This was an interesting article that appeared in the New York Time magazine not too long ago. There are many errors in his thinking but I'd like to point two huge ones.
First, the writer actually believes we need to build more highways to relieve current congestion!!
From the article:
>>>>>The reason for Los Angeles's traffic morass is that it didn't build enough freeways, incredible as that sounds. The great symbol of sprawl is not what it seems when you compare it with other cities using the Census Bureau's definition of an ''urbanized area,'' which extends until the point where there's open countryside. By this definition, Los Angeles is the most densely populated city in America, with 7,068 persons per square mile of urbanized area. Its traffic is terrible because it built only about half the freeways originally planned, so that it now has fewer miles of freeway per capita than any other major city.<<<<<<<
This is insanity because Los Angeles is two thirds highway and street roads! Where are you going to construct more freeways because I don't see any more room and if you don't believe me, look at Mapquest! There is no more space in Los Angeles to build another 5,000 miles of expressways so this idea is out of the question. Furthermore, I doubt there ever was an initiative to build these highways or there would only be freeways and no city!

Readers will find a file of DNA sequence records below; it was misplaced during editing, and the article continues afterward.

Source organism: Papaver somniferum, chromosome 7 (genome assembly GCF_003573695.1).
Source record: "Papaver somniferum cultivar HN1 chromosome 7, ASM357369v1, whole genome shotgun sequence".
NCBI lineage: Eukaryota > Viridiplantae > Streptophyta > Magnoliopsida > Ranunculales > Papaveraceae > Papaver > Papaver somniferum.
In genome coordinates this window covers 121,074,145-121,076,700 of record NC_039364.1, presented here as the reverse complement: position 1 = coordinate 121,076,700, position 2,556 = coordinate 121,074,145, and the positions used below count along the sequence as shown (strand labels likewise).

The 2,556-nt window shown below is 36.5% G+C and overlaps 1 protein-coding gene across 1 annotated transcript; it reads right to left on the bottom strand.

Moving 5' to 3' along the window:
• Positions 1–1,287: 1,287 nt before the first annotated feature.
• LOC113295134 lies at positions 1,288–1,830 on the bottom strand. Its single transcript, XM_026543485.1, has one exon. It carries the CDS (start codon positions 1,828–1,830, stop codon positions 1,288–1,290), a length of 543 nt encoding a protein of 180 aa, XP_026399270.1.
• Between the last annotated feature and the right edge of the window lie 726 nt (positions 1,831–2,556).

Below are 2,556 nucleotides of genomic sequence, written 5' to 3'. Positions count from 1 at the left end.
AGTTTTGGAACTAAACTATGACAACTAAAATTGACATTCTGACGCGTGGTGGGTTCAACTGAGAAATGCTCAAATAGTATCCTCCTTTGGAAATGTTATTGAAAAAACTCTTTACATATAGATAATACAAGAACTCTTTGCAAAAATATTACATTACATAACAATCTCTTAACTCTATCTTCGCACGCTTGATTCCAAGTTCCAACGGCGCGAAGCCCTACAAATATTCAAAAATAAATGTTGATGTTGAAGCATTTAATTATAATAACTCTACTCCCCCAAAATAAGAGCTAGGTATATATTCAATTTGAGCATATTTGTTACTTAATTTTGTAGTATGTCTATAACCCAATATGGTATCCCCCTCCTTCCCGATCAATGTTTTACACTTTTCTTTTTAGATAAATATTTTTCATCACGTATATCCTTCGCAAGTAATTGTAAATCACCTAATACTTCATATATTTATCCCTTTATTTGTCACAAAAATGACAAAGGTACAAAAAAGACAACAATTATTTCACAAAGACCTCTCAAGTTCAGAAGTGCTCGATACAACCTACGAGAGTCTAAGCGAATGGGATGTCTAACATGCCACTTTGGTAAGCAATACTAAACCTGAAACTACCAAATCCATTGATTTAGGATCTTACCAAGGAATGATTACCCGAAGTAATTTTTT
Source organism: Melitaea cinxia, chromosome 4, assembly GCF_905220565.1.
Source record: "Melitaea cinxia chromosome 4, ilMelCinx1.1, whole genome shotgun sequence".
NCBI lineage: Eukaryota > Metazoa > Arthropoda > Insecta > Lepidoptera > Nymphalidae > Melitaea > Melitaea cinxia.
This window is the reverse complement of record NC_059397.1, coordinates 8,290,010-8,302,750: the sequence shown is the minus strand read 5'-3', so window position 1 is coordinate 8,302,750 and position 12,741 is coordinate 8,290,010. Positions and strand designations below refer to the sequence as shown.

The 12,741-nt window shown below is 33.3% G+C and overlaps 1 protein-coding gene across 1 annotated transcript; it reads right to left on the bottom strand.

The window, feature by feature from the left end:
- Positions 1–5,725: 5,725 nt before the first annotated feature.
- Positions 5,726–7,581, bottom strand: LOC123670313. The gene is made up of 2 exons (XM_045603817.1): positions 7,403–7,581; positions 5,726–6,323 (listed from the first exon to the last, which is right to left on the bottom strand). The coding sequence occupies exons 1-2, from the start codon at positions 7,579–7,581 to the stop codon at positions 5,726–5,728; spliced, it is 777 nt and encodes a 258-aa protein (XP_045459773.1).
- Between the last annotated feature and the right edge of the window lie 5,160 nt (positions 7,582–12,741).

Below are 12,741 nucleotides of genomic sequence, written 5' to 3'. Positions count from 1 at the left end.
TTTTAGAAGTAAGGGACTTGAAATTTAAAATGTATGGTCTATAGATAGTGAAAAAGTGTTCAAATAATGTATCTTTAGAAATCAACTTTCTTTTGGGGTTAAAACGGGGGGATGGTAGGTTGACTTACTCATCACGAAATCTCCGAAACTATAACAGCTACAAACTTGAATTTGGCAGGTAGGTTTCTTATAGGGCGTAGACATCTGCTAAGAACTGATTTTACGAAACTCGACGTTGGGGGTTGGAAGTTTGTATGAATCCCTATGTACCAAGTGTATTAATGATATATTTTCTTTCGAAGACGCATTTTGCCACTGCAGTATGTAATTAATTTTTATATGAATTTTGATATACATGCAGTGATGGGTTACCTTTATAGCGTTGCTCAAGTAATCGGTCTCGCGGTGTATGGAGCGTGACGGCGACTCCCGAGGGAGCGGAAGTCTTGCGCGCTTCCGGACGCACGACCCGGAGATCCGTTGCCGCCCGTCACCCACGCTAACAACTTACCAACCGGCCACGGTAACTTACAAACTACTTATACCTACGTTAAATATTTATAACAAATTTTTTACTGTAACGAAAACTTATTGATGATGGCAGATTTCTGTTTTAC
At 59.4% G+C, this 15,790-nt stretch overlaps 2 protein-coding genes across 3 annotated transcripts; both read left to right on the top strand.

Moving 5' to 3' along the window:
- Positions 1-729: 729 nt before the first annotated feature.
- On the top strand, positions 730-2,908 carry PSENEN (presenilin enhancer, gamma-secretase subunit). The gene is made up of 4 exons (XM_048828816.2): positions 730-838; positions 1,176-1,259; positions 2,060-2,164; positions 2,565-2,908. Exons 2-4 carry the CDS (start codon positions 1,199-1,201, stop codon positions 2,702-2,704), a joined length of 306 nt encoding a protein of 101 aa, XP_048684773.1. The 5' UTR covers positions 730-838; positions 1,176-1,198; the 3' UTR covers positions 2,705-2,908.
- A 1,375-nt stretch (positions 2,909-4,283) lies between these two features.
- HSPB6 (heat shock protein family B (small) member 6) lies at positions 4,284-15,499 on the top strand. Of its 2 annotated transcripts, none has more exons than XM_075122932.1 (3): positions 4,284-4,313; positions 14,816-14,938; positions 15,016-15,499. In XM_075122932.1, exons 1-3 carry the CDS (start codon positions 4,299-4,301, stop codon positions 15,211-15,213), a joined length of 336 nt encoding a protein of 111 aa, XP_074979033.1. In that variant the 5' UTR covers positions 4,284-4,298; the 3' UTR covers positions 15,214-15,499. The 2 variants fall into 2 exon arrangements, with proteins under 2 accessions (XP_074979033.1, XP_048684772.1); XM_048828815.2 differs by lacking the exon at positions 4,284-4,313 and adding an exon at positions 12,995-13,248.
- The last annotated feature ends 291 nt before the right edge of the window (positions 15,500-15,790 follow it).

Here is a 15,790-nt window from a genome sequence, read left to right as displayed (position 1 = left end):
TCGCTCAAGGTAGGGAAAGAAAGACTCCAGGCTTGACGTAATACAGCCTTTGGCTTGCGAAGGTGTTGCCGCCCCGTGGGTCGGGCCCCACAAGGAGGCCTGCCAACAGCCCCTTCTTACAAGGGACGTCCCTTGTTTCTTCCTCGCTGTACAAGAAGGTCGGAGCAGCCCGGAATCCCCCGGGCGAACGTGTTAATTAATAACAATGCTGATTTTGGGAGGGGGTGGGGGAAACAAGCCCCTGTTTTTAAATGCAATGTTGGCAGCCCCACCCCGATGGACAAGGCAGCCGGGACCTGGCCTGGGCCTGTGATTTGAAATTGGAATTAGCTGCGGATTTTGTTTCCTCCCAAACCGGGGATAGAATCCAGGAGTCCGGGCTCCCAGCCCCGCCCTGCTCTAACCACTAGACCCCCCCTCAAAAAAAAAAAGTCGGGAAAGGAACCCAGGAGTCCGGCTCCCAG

The second point is the writer's belief in tolling of all roads as a solution to our traffic problems. While I do believe a high toll will deminish some of the traffic, it raises the cost of driving significantly for the poor and middle class. The tolling of American roads is just around the corner because it has Washingtons' approval and when this happens, driving will no longer be inexpensive. A toll once established raises it's rates ever 2 to 5 years and if every road ends up tolled, we can see a situation like Japan where driving 25 miles to the airport can set you back $50.00 bucks.
It makes you feel good that we have an alternative (the bicycle) should driving get too costly.